OAKLAND, Calif. (KGO) --Here and across the nation dozens of fast food workers protested against low wages on Thursday. Protestors are calling for $15 hourly wages for fast food workers.
It was a classic case of civil disobedience in Oakland. 14 people were arrested, but when it was over, the protestors thanked police. Police also thanked them saying quote, "It was a pleasure to work with you and yours."
For fast food worker Rhonesha Victor the protest meant civil disobedience and getting arrested.
"I really believe in this campaign and am willing to do whatever it takes to be heard," said fast food worker Rhonesha Victor.
"The plan today is to stand with workers," said Rabbi Michael Rothbaum.
The movement, which is backed financially by the Service Employees International Union and others, has gained national attention at a time when the wage gap between the poor and the rich has become a hot political issue. Many fast-food workers do not make much more than the federal minimum wage of $7.25 an hour, which adds up to about $15,000 a year for 40 hours a week.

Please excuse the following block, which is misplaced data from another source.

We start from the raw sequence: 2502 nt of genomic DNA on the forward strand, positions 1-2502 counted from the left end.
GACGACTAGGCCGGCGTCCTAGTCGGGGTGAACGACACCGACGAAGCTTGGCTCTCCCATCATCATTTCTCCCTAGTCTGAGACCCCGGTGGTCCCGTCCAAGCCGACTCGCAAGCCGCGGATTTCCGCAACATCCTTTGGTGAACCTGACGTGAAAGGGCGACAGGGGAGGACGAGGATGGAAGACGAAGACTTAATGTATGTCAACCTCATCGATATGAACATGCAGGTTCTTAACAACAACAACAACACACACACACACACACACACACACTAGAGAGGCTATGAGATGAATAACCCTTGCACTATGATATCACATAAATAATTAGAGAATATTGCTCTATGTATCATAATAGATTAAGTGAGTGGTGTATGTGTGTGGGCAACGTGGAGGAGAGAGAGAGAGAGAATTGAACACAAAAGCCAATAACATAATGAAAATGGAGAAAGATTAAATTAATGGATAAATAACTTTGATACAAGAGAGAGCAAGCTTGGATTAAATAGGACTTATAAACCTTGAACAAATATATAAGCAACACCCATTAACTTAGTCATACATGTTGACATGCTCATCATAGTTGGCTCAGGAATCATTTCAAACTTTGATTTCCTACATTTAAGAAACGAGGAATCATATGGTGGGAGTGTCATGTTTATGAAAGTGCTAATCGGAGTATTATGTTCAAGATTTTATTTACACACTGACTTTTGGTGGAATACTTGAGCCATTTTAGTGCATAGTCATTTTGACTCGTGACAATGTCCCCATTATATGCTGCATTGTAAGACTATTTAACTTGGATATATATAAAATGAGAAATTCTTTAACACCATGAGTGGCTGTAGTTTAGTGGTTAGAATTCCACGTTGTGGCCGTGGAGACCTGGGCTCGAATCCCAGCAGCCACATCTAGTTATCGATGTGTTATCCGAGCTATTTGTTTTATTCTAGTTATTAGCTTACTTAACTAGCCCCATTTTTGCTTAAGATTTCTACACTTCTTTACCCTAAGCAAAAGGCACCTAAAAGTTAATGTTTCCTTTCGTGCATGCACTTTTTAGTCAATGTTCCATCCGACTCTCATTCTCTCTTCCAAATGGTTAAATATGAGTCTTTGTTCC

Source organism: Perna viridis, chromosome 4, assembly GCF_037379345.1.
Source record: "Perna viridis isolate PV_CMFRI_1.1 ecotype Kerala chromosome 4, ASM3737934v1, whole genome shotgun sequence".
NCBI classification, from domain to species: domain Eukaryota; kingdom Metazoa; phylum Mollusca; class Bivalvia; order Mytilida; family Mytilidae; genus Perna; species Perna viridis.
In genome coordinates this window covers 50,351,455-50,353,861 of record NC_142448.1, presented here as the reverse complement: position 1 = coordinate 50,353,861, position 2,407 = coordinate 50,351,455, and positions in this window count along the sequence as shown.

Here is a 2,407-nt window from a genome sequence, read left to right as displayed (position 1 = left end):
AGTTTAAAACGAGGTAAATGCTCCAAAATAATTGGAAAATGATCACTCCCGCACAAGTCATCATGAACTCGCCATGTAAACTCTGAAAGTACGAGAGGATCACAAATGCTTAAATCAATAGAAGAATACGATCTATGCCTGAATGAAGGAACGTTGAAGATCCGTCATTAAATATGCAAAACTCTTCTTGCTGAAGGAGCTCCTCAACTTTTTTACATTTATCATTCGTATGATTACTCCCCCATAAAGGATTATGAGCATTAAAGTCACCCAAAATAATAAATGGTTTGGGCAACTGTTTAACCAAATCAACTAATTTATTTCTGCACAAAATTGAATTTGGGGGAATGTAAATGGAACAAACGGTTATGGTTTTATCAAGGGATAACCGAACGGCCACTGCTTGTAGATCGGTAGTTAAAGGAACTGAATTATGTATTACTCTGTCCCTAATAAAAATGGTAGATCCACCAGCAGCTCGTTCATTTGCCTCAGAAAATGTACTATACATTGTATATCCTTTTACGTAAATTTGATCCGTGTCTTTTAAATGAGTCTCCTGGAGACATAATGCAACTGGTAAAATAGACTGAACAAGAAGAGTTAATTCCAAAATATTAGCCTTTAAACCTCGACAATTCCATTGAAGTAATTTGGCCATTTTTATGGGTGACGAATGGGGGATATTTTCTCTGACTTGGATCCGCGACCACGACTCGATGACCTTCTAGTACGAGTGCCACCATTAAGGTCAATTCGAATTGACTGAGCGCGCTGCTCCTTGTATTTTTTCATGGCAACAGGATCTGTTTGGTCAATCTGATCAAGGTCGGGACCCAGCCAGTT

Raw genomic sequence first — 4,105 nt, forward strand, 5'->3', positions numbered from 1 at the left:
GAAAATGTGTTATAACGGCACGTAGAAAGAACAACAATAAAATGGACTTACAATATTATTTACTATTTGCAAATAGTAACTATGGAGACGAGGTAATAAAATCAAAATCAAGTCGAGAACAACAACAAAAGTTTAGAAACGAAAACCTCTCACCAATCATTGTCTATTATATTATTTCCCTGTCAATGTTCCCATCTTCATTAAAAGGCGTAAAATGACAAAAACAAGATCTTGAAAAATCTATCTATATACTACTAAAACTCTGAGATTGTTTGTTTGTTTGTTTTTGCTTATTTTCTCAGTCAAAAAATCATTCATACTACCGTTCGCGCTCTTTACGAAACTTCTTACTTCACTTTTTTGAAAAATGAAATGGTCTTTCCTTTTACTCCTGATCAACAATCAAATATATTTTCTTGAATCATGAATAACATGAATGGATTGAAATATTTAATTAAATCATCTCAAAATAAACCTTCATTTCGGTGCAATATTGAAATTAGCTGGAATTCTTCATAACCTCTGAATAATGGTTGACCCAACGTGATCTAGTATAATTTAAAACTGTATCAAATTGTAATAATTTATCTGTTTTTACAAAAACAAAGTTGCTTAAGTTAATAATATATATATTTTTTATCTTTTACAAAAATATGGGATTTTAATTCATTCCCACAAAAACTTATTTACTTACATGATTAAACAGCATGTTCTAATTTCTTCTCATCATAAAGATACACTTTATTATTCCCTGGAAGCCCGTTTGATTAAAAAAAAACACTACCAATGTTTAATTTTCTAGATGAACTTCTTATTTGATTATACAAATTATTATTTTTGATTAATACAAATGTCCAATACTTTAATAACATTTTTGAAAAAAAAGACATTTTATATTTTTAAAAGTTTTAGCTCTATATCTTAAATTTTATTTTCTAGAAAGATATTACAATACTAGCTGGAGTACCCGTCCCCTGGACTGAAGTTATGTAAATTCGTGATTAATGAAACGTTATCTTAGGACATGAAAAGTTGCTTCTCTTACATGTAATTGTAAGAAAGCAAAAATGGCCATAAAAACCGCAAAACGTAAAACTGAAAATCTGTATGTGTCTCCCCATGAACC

"$15 is a living wage. Enough to take care of my mother, daughter, and go back to school," said fast food worker Kalleo Acatari.
"How many hours do we as a society say a person has to work to live, eat, and raise a family?" said Reverend B.K. Woodson.
In Oakland, it was a short march two blocks from City Hall to a Burger King protesters planned to enter and occupy. The local owner, who claims to be a part of the 99 percent, locked his door.
"We're just going to sit in this intersection, lock arms, and sit peacefully," said Victor.
"You are hereby ordered to clear the intersection or be subject to arrest" police said over a loud speaker.
That is exactly what the protesters wanted.
Victor was scheduled to work at a KFC/Taco Bell on Thursday afternoon, but there's no word whether she got out of jail in time.